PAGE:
But, notice that in films with well crafted characters, the protagonist is not the only one with a problem, goal, path, conflict, and stakes. Though the narrative pays them less attention, all important characters should have these elements in their lives as well. When writers on screencraft say that every character should have their own wants, needs, things they are after, what they mean is every character must possess their own, separate (and singular) CHARACTER SPINE. A character spine is the one thing that makes your supporting characters into dimensioned, active, true to life human beings - with their own lives and their own reasons to exist. Character spines are the difference between having an antagonist who is a snarling, clich├ęd cardboard cut-out, and one who is an active, flesh and blood human being (or whatever type of being your antagonist is). A character spine is the difference between your supporting characters just being living props that exist solely for the convenience to your protagonist, to having a world populated with motivated individuals who do what they do for good, strong reasons.
Let's look at one of the most famous antagonists, Darth Vader. What is his character spine? 1. Vader's Problem: A Rebel army threatens the Empire's dominance in the galaxy. 2. Vader's Goal: To find the location of the Rebel base and destroy their army for good. 3. Vader's Path of Action: Among other things, to capture Princess Leia and force her to give the location. 4. Vader's Conflict: Members of the Rebel Alliance are doing all they can to stop that from happening. 5. Vader's Stakes: If he succeeds, his power in the Universe will be solidified for good. If he fails, it might mean the Empire's complete destruction.
Like subplots, character spines should be both separate yet connected in some way to the spine of your protagonist. The spines of all your supporting characters must in some way work to either assist or conflict with the protagonist's spine. Otherwise, if they have nothing directly to do with the protagonist's spine (read: the MAIN STORY SPINE) why are these characters in the story?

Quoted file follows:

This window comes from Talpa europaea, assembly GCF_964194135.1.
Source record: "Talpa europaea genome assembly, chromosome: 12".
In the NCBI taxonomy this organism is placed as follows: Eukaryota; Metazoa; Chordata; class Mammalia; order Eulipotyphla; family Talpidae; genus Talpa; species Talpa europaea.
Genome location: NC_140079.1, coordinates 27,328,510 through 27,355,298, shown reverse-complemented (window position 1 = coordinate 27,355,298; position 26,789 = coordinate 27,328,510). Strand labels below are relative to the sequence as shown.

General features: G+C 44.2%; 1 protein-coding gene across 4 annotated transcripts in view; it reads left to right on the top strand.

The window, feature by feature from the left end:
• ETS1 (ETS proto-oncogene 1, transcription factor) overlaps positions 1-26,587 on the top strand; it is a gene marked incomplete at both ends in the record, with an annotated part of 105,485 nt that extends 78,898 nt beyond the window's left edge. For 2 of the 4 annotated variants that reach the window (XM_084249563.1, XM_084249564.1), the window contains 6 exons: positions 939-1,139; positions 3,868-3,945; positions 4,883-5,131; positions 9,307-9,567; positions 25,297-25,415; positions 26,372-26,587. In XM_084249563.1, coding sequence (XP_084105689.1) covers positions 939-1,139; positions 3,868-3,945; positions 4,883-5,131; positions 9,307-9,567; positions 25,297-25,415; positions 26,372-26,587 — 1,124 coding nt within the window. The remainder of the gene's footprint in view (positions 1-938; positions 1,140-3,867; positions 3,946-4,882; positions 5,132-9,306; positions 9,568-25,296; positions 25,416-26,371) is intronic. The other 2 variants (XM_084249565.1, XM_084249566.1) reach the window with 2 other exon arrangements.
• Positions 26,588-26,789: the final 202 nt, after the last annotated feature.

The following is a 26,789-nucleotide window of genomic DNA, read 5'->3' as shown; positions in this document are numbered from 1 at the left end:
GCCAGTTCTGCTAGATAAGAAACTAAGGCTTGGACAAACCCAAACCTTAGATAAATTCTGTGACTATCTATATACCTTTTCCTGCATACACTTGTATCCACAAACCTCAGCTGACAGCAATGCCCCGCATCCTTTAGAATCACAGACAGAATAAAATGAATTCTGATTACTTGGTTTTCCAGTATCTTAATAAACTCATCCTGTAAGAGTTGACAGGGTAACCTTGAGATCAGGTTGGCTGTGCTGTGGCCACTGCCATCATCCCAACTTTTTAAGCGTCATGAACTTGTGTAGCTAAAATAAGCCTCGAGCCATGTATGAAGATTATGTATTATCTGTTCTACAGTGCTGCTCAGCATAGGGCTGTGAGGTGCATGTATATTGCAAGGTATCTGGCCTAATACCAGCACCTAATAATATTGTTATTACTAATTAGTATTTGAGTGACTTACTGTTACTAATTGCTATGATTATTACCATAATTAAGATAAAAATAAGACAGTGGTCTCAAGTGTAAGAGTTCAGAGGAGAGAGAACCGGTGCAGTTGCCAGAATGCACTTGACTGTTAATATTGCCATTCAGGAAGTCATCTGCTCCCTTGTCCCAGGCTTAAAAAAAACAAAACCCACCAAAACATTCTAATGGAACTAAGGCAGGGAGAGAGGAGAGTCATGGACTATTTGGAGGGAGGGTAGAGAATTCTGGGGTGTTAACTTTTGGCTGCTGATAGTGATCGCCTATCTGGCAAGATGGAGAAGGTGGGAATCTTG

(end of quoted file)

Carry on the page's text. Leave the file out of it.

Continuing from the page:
Character spines can apply even to the smallest of characters - though this spine doesn't need to be developed to such a large degree. Say you have created a one-scene bit part of a surly file clerk whom your protagonist is trying to get an important file from. If you give the file clerk a character spine it could potentially turn an otherwise dull scene into something dramatic. Observe:
1. File Clerk's Problem: The protagonist is making him do something he does not want to. 2. Goal: get the protagonist to go away. 3. Path of Action: whatever strategies the file clerk chooses to get the protagonist to leave. 4. Conflict: The protagonist refuses to go away. 5. Stakes: If he fails, it means a whole mess of work he does not want to do, or possibly get him in trouble with his supervisors. The ensuing battle between the two conflicting character spines is what will make this scene entertaining.

Friday, October 9, 2009


I'm going to share with you a magic key to the craft of screenwriting.